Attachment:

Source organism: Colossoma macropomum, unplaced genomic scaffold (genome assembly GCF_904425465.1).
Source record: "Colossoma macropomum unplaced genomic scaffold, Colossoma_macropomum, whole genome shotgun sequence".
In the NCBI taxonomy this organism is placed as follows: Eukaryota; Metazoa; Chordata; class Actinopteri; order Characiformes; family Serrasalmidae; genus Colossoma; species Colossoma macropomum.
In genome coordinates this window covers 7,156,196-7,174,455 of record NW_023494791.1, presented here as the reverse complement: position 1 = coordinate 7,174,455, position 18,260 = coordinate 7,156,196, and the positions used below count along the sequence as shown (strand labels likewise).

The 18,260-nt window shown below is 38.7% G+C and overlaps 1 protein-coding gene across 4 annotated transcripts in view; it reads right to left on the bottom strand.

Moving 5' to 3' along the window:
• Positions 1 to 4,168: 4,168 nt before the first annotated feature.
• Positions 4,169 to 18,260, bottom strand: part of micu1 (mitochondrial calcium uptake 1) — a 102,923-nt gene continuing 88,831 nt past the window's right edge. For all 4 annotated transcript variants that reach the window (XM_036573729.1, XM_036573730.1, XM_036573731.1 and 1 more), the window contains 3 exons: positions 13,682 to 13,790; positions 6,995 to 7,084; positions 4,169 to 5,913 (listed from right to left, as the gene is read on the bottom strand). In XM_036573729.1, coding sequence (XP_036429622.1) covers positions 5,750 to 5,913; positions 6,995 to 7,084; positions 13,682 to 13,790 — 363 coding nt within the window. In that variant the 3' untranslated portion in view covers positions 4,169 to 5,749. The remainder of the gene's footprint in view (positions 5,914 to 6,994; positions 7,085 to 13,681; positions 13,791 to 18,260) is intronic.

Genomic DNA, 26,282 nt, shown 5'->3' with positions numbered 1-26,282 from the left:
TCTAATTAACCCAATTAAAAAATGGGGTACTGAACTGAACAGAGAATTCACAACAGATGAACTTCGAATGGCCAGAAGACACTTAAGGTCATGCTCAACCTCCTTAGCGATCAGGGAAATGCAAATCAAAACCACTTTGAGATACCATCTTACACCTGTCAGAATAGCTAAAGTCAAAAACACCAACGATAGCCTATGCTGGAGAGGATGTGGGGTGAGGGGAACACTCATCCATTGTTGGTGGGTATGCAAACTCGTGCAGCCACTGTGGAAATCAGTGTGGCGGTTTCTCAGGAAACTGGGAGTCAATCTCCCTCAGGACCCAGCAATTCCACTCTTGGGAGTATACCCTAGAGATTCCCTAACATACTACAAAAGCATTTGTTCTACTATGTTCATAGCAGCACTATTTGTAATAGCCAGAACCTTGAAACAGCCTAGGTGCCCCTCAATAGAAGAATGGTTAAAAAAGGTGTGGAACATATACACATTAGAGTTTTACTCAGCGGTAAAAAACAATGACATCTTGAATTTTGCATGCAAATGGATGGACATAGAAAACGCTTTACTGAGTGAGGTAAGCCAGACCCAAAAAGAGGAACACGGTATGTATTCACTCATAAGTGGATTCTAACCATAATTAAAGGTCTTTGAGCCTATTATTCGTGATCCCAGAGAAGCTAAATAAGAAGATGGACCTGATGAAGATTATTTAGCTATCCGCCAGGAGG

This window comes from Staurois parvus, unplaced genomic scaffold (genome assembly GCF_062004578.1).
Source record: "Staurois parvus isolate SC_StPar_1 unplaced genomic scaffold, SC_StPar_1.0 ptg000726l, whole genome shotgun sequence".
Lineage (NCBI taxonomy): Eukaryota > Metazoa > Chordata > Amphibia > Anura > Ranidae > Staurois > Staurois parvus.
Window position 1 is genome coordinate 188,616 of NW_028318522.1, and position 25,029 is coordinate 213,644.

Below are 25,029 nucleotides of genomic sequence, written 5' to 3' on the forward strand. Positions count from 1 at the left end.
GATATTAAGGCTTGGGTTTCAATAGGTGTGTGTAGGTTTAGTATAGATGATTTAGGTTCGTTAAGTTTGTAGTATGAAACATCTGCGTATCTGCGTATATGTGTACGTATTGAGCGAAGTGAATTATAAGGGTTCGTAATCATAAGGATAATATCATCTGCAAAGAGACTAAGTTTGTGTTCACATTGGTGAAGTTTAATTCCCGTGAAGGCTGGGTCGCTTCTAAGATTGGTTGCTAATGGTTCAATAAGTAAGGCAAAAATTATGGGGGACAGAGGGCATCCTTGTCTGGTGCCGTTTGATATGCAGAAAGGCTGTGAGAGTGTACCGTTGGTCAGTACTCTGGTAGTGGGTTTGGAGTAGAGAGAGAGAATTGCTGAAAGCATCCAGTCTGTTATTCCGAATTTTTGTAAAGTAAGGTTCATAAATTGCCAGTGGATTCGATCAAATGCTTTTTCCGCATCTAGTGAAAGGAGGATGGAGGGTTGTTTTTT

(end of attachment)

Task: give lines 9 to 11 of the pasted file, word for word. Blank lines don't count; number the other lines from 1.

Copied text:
Genomic DNA, 26,282 nt, shown 5'->3' with positions numbered 1-26,282 from the left:
TCTAATTAACCCAATTAAAAAATGGGGTACTGAACTGAACAGAGAATTCACAACAGATGAACTTCGAATGGCCAGAAGACACTTAAGGTCATGCTCAACCTCCTTAGCGATCAGGGAAATGCAAATCAAAACCACTTTGAGATACCATCTTACACCTGTCAGAATAGCTAAAGTCAAAAACACCAACGATAGCCTATGCTGGAGAGGATGTGGGGTGAGGGGAACACTCATCCATTGTTGGTGGGTATGCAAACTCGTGCAGCCACTGTGGAAATCAGTGTGGCGGTTTCTCAGGAAACTGGGAGTCAATCTCCCTCAGGACCCAGCAATTCCACTCTTGGGAGTATACCCTAGAGATTCCCTAACATACTACAAAAGCATTTGTTCTACTATGTTCATAGCAGCACTATTTGTAATAGCCAGAACCTTGAAACAGCCTAGGTGCCCCTCAATAGAAGAATGGTTAAAAAAGGTGTGGAACATATACACATTAGAGTTTTACTCAGCGGTAAAAAACAATGACATCTTGAATTTTGCATGCAAATGGATGGACATAGAAAACGCTTTACTGAGTGAGGTAAGCCAGACCCAAAAAGAGGAACACGGTATGTATTCACTCATAAGTGGATTCTAACCATAATTAAAGGTCTTTGAGCCTATTATTCGTGATCCCAGAGAAGCTAAATAAGAAGATGGACCTGATGAAGATTATTTAGCTATCCGCCAGGAGG

This window comes from Staurois parvus, unplaced genomic scaffold (genome assembly GCF_062004578.1).